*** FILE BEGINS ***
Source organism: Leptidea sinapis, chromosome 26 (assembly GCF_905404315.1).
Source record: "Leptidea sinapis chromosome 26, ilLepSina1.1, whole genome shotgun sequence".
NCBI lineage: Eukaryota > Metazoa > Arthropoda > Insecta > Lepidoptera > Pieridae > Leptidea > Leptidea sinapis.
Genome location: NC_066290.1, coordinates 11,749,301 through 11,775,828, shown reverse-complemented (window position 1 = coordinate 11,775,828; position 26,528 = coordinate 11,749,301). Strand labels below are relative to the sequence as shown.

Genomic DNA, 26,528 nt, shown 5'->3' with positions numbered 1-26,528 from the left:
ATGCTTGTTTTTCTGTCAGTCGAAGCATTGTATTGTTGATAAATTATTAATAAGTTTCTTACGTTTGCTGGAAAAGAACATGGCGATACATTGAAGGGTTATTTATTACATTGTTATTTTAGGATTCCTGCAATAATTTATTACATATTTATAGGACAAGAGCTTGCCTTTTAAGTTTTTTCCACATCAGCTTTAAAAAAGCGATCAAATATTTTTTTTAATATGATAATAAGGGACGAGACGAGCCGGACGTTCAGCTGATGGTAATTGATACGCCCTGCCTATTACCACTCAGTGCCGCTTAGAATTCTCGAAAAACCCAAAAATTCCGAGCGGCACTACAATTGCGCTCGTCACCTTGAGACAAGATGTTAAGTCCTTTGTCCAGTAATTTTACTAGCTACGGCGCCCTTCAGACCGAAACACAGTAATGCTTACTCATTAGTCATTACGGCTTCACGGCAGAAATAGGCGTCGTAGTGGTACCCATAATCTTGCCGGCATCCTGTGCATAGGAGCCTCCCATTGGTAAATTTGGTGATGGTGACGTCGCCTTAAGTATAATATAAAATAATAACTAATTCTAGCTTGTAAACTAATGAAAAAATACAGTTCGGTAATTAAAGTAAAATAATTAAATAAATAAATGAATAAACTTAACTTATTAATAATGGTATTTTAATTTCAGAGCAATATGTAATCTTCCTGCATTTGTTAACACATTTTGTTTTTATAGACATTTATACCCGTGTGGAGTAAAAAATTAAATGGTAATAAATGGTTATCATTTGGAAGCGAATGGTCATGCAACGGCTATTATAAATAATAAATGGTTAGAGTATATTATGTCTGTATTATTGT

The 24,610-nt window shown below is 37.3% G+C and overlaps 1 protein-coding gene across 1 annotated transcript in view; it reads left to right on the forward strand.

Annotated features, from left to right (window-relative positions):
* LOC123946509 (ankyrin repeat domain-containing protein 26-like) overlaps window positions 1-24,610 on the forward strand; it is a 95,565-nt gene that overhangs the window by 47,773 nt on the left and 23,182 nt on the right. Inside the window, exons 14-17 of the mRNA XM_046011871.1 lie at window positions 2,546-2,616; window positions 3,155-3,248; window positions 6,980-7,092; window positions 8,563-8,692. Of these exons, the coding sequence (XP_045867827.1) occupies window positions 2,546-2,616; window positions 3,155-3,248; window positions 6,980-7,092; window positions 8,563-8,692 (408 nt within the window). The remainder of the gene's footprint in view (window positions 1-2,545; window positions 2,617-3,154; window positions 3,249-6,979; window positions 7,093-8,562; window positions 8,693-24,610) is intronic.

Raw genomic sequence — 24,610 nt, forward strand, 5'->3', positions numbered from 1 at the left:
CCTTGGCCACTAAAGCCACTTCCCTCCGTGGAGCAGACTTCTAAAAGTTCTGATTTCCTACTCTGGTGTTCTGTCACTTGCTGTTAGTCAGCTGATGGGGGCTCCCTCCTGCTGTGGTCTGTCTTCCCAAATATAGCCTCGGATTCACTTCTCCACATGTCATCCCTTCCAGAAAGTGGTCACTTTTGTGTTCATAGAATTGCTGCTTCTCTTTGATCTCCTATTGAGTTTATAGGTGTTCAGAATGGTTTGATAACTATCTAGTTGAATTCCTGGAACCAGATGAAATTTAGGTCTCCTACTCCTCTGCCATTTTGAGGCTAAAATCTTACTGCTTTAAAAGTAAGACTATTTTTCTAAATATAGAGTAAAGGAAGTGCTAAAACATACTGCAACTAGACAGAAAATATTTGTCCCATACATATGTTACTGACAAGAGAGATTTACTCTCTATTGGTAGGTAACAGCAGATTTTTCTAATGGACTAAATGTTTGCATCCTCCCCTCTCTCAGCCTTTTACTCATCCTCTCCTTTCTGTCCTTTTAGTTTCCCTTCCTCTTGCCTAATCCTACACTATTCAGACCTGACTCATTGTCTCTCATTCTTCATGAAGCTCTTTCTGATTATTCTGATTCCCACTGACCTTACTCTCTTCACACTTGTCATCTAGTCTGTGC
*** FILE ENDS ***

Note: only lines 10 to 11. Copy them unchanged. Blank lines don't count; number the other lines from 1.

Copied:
Raw genomic sequence — 24,610 nt, forward strand, 5'->3', positions numbered from 1 at the left:
CCTTGGCCACTAAAGCCACTTCCCTCCGTGGAGCAGACTTCTAAAAGTTCTGATTTCCTACTCTGGTGTTCTGTCACTTGCTGTTAGTCAGCTGATGGGGGCTCCCTCCTGCTGTGGTCTGTCTTCCCAAATATAGCCTCGGATTCACTTCTCCACATGTCATCCCTTCCAGAAAGTGGTCACTTTTGTGTTCATAGAATTGCTGCTTCTCTTTGATCTCCTATTGAGTTTATAGGTGTTCAGAATGGTTTGATAACTATCTAGTTGAATTCCTGGAACCAGATGAAATTTAGGTCTCCTACTCCTCTGCCATTTTGAGGCTAAAATCTTACTGCTTTAAAAGTAAGACTATTTTTCTAAATATAGAGTAAAGGAAGTGCTAAAACATACTGCAACTAGACAGAAAATATTTGTCCCATACATATGTTACTGACAAGAGAGATTTACTCTCTATTGGTAGGTAACAGCAGATTTTTCTAATGGACTAAATGTTTGCATCCTCCCCTCTCTCAGCCTTTTACTCATCCTCTCCTTTCTGTCCTTTTAGTTTCCCTTCCTCTTGCCTAATCCTACACTATTCAGACCTGACTCATTGTCTCTCATTCTTCATGAAGCTCTTTCTGATTATTCTGATTCCCACTGACCTTACTCTCTTCACACTTGTCATCTAGTCTGTGC